Thomas came to Cycle Law Scotland in August 2019 after suffering injuries following a collision between his A2B Hybrid electric bike and an off-road motorbike on the Kelvin Walkway cycle path in Glasgow.
Thomas cycled this route often. The path has two lanes and so there is plenty of space for two cyclists to pass one another.
At the time of the incident, Thomas was cycling on a straight section of the cycle path when he noticed an off-road motorcycle travelling towards him at approximately 30-40mph in the middle of the path. As soon as he noticed the motorcyclist, he slowed down but unfortunately the motorcyclist did not slow down nor change direction and a collision occurred.
Thomas found himself lying on the ground with injures to his head and left leg. He lost his glasses in the collision but was able to make out a group of people gathering around the motorcyclist who had also been knocked from his bike. An ambulance was called and both the group and the motorcyclist left the scene.
A passing jogger later found Thomas still lying on the ground and helped him to his feet and towards the ambulance which was positioned on Dalsholm Road. By this point, the Police had arrived and a couple of them set off in pursuit of the motorcyclist and his friends who had taken off in the opposite direction.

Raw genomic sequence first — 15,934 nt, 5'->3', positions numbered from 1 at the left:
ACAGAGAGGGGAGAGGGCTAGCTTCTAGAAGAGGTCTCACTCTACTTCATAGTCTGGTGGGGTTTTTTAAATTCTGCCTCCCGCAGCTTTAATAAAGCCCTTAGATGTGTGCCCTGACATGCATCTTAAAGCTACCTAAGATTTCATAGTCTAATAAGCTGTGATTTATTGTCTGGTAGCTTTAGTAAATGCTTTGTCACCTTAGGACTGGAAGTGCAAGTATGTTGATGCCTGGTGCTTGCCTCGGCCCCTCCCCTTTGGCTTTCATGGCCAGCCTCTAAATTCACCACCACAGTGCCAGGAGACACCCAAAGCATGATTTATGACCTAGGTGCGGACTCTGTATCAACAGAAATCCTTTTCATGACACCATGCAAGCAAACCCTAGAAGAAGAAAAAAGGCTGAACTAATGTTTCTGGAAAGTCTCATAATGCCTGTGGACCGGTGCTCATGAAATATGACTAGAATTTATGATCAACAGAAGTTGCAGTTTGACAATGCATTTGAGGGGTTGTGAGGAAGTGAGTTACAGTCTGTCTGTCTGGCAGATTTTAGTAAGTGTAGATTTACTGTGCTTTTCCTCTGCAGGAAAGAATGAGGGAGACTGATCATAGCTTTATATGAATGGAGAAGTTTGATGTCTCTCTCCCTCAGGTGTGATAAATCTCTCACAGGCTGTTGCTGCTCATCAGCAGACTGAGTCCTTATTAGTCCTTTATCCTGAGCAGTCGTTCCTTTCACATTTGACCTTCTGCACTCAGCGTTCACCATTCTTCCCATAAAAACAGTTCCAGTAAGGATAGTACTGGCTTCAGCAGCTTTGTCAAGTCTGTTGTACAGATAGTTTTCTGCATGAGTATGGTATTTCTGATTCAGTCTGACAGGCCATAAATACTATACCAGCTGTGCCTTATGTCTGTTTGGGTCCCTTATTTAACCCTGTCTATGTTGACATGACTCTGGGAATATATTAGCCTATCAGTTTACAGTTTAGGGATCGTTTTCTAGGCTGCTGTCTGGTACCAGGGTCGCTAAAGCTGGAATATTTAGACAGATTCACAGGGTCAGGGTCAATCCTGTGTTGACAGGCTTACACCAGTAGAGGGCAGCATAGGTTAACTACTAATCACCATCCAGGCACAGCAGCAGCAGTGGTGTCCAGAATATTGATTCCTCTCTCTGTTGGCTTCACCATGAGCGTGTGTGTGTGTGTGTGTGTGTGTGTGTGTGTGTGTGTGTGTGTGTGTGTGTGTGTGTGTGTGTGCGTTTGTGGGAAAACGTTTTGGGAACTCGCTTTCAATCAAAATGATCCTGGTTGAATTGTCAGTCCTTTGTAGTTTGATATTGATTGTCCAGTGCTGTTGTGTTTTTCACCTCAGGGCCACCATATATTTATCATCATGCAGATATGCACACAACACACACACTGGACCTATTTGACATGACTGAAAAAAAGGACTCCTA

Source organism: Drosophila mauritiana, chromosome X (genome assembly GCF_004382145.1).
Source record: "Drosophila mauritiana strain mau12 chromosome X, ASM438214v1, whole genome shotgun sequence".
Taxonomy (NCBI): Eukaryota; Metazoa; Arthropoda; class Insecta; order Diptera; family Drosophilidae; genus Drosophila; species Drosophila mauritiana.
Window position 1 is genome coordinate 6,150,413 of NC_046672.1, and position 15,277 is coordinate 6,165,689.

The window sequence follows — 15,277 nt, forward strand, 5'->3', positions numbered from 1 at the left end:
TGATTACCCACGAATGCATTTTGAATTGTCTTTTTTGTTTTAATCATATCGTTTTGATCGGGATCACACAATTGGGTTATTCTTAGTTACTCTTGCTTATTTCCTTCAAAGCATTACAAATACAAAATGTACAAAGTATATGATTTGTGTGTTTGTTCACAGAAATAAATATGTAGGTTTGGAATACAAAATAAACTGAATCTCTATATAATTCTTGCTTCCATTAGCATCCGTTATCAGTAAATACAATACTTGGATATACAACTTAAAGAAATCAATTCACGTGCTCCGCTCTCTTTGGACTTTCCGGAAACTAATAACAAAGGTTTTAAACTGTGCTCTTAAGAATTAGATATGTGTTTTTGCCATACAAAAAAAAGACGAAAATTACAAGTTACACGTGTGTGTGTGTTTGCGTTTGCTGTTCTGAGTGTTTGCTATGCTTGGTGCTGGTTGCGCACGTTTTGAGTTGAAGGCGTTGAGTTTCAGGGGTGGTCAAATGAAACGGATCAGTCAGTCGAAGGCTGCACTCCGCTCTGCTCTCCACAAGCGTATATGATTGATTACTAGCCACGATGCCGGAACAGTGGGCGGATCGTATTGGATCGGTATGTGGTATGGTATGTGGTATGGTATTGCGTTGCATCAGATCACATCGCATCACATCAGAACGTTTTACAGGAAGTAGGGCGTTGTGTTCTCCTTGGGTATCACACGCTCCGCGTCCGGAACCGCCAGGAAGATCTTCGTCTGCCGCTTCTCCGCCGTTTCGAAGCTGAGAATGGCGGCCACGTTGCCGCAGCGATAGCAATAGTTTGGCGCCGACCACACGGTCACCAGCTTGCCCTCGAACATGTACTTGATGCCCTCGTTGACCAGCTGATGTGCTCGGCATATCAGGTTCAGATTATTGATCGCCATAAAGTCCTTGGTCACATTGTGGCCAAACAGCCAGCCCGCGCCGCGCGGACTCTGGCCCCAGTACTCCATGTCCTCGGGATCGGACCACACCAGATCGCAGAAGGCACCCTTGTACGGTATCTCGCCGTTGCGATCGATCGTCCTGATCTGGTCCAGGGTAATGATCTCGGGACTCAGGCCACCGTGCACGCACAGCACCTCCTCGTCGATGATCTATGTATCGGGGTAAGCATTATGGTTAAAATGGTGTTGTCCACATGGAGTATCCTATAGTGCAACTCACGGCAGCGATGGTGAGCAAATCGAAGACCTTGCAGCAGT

Thomas was taken to Glasgow Royal Infirmary where he had a CT scan and x-rays, confirming that he had not sustained any fractures or broken bones. However, he did have injuries to his shoulder, back and several soft tissue injuries in addition to the permanent damage to his electric bicycle and phone.
Given that the motorcyclist had disappeared following the collision without talking to Thomas, we did not have any personal details in order to pursue a compensation claim. It also transpired that the motorbike rider had been uninsured which raised the question as to which Motor Insurers’ Bureau (MIB) agreement the claim would be processed under – the uninsured driver or untraced driver agreement. It took one year for the MIB to agree to investigate the claim under the uninsured driver’s agreement. They usually deal with incidents involving motor vehicles on the road and not incidents which occur on cycle paths.
Cycle Law Scotland were always of the view that this case should come under the uninsured driver’s agreement as the off-road motorbike should have had insurance and that took precedence over the fact the rider could not initially be traced. The process was also lengthened as the claim first had to filter through Police Scotland and the Procurator Fiscal who eventually charged the individual with driving an uninsured vehicle.
CLS pressed on with Thomas’s claim and gained a satisfactory settlement which allowed him to return to life as it was before the incident.
Thomas was delighted with the help he had received from us, saying:
“I can highly recommend CLS with the way they handled my case right from the outset. Their expertise, reputation and professionalism were much needed and welcomed by me as this was the first time (and hopefully last) that I have had to navigate the cycle accident/claims arena. Thank you CLS.”